By George Kerevan
I’M WONDERING if there are two different Sir Mervyn Kings claiming to be governor of the Bank of England. Last November, the pessimistic Mervyn announced the UK was in for “a period of persistently low growth” due to the “unappealing combination of a subdued recovery, with inflation remaining above target”.
But on Thursday, a more optimistic Mervyn was proclaiming “there is momentum” in the British economy. “I think that during the course of 2013 we will see the recovery come into sight,” he promised. Are there really two Mervyn Kings or has the governor had an epiphany on the road to his retirement party in June?
King’s explanation for this sudden reappraisal looks rather forced. He argues: “If you take away what happened in the North Sea oil production and in construction, the UK economy last year grew by 1.5 per cent.” True, but if you take away the bad bits, what’s left always looks a lot better. Trouble is, in the real world you can’t ignore the bad bits, which is why the UK might be in triple-dip recession as we speak.
The one clear shift since November is the dramatic fall in sterling, which has reversed last year’s 8 per cent rise. According to the Mk2 (optimistic) Mervyn: “We are moving to a properly valued exchange rate. I think we’re probably there.” However, it remains to be seen if the devaluation boosts exports in the second half of 2013, or merely pushes up inflation, further undermining stagnant consumer spending.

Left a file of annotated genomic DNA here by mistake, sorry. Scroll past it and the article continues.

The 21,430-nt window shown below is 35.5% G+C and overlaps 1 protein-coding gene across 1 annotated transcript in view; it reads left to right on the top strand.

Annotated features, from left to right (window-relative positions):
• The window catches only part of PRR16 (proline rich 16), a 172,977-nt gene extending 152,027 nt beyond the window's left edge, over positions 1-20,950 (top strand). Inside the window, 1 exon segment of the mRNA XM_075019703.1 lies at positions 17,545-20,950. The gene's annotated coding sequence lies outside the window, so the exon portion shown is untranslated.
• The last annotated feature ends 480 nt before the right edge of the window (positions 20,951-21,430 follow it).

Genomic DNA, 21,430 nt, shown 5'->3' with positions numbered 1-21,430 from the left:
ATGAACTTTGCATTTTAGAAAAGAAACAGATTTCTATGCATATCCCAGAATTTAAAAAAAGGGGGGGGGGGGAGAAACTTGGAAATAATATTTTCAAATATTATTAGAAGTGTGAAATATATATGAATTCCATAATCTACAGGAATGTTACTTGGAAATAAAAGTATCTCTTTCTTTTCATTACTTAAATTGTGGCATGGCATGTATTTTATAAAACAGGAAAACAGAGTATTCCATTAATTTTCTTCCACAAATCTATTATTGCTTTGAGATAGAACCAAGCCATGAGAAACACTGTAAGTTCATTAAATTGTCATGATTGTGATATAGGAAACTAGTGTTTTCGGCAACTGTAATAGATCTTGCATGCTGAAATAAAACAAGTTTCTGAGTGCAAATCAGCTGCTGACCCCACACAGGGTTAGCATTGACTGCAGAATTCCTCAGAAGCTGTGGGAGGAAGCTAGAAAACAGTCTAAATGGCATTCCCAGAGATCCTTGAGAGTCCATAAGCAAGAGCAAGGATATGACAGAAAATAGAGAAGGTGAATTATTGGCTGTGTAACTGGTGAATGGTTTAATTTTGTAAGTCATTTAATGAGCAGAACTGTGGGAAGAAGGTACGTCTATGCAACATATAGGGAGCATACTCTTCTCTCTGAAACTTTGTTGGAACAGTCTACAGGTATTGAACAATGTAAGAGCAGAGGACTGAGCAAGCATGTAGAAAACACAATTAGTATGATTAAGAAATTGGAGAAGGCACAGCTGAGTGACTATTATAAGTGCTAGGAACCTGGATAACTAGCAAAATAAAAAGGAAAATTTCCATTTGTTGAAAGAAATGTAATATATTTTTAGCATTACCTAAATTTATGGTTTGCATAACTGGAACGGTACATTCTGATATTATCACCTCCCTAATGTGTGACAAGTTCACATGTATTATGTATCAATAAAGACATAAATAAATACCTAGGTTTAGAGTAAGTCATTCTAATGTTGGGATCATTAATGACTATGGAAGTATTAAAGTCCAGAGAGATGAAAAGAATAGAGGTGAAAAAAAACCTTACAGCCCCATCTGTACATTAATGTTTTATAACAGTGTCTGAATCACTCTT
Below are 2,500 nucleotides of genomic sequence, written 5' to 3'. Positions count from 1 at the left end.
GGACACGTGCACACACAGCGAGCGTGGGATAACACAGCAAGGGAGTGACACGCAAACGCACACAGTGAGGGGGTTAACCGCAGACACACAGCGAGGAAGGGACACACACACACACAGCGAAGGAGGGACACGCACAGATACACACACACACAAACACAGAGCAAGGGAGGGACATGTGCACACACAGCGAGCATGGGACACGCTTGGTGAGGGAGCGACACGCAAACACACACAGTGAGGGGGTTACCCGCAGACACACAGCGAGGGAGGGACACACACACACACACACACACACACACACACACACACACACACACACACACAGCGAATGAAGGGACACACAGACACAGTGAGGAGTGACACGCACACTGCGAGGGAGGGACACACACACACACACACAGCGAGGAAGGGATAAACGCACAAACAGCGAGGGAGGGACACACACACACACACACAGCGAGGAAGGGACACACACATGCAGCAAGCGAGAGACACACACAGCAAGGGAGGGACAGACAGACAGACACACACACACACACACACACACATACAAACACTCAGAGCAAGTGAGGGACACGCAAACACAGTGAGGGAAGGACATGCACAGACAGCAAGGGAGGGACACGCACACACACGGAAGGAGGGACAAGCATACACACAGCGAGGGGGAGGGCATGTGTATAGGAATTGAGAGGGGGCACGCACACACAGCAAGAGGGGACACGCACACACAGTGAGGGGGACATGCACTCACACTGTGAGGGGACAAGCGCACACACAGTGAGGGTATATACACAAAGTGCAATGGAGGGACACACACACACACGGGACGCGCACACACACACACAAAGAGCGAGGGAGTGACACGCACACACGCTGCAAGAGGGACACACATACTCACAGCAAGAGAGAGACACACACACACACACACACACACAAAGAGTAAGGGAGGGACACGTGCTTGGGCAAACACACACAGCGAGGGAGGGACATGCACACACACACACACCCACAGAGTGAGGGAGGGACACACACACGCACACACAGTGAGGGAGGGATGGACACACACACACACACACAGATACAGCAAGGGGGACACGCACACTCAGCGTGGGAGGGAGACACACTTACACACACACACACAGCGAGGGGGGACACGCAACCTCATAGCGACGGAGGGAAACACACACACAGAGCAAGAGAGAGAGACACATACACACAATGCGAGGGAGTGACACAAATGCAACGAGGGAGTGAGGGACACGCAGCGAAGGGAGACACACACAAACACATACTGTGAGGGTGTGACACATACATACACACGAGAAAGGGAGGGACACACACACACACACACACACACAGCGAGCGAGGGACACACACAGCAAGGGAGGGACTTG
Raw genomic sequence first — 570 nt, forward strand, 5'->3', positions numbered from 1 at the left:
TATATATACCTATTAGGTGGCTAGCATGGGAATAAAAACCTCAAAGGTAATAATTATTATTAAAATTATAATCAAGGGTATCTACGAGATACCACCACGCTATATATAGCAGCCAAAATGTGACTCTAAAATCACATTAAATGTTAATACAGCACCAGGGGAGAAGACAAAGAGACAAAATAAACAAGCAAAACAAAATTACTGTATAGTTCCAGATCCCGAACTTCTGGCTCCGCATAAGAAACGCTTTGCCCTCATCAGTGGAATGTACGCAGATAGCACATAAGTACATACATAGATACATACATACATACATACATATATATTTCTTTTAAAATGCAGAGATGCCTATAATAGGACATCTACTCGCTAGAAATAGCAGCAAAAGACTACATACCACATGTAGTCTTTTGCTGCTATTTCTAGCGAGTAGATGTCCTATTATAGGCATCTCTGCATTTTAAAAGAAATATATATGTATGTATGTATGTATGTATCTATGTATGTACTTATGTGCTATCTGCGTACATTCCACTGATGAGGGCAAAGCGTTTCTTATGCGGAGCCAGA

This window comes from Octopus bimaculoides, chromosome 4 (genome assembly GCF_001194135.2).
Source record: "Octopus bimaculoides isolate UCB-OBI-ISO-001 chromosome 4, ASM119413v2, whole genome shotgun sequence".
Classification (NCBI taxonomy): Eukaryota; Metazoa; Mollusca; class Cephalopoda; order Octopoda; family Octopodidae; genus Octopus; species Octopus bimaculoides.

I do not wish to detract from the significance of the governor talking up recovery. However, this is the same man who has been voting (in the minority) on the Bank’s monetary policy committee for an increase in quantitative easing.
The truth is that the UK economy is on Bank of England life support and any return to normal interest rates would kill the housing market, send bank impairment charges through the roof, and push the pound back up again. King’s talk of “momentum” is hardly justified.
Osborne must avoid pastie tax debacle
LAST year’s Budget, with taxes on pasties, caravans and grannies, was a presentational disaster. Neither the Chancellor nor economic confidence can afford a repetition. Here are my humble suggestions for Wednesday:
• Even if George Osborne thinks major tax cuts are unaffordable, he must point in that direction. At the very least, that will signal that the worst of the downturn is over. So follow the Swedish model and pre-announce income tax cuts to be rolled out over the next five years. These should be focused on the low paid.
• Do something to unlock the estimated £750 billion of cash currently sitting in company bank accounts. Pre-announce more corporation tax cuts and give Scotland, Northern Ireland and Wales the power to set (and slash) their own corporate rates.
• It’s time to stop talking about infrastructure investment and actually do it – but in the regions. The latest National Infrastructure Plan shows the Chancellor plans to invest over £2,500 per capita in London and the south east of England compared to a meagre £150 in regions such as the north of England. Osborne should steal Labour’s clothes and create regional infrastructure investment banks.
• Alter the Bank of England’s remit to prioritise employment as well as price stability. Or is that what Sir Mervyn wanted all along?
Courtesy of George Kerevan and the Scotsman newspaper